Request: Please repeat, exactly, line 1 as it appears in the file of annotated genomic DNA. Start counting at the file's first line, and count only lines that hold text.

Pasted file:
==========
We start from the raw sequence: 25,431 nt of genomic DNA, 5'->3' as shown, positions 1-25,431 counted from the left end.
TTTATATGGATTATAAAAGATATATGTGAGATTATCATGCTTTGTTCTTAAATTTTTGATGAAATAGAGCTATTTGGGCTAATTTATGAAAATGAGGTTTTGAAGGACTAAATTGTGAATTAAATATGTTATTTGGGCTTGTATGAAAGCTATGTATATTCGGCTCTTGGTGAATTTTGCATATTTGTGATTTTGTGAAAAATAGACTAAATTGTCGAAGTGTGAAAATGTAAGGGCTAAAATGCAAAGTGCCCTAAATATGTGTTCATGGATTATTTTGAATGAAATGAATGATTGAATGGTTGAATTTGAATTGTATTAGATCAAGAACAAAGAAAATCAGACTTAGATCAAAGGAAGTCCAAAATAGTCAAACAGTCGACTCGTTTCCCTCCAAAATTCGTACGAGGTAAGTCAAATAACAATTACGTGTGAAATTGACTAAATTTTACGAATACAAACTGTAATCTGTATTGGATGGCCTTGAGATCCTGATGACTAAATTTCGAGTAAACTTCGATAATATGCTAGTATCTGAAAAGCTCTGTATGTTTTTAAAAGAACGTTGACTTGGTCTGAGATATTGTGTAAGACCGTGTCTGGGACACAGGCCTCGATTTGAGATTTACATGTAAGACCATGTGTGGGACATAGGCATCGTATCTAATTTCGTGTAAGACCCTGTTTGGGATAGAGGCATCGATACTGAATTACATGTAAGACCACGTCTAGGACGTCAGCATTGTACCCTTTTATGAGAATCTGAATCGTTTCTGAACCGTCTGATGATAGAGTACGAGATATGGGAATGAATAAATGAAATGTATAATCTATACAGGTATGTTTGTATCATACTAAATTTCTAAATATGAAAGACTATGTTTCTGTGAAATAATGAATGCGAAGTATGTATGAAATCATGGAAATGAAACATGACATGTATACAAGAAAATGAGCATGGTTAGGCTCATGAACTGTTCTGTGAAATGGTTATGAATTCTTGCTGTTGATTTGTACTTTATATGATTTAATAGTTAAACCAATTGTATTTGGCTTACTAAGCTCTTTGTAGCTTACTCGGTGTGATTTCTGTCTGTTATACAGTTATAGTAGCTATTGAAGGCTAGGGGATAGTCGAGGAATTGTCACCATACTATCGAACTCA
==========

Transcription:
We start from the raw sequence: 25,431 nt of genomic DNA, 5'->3' as shown, positions 1-25,431 counted from the left end.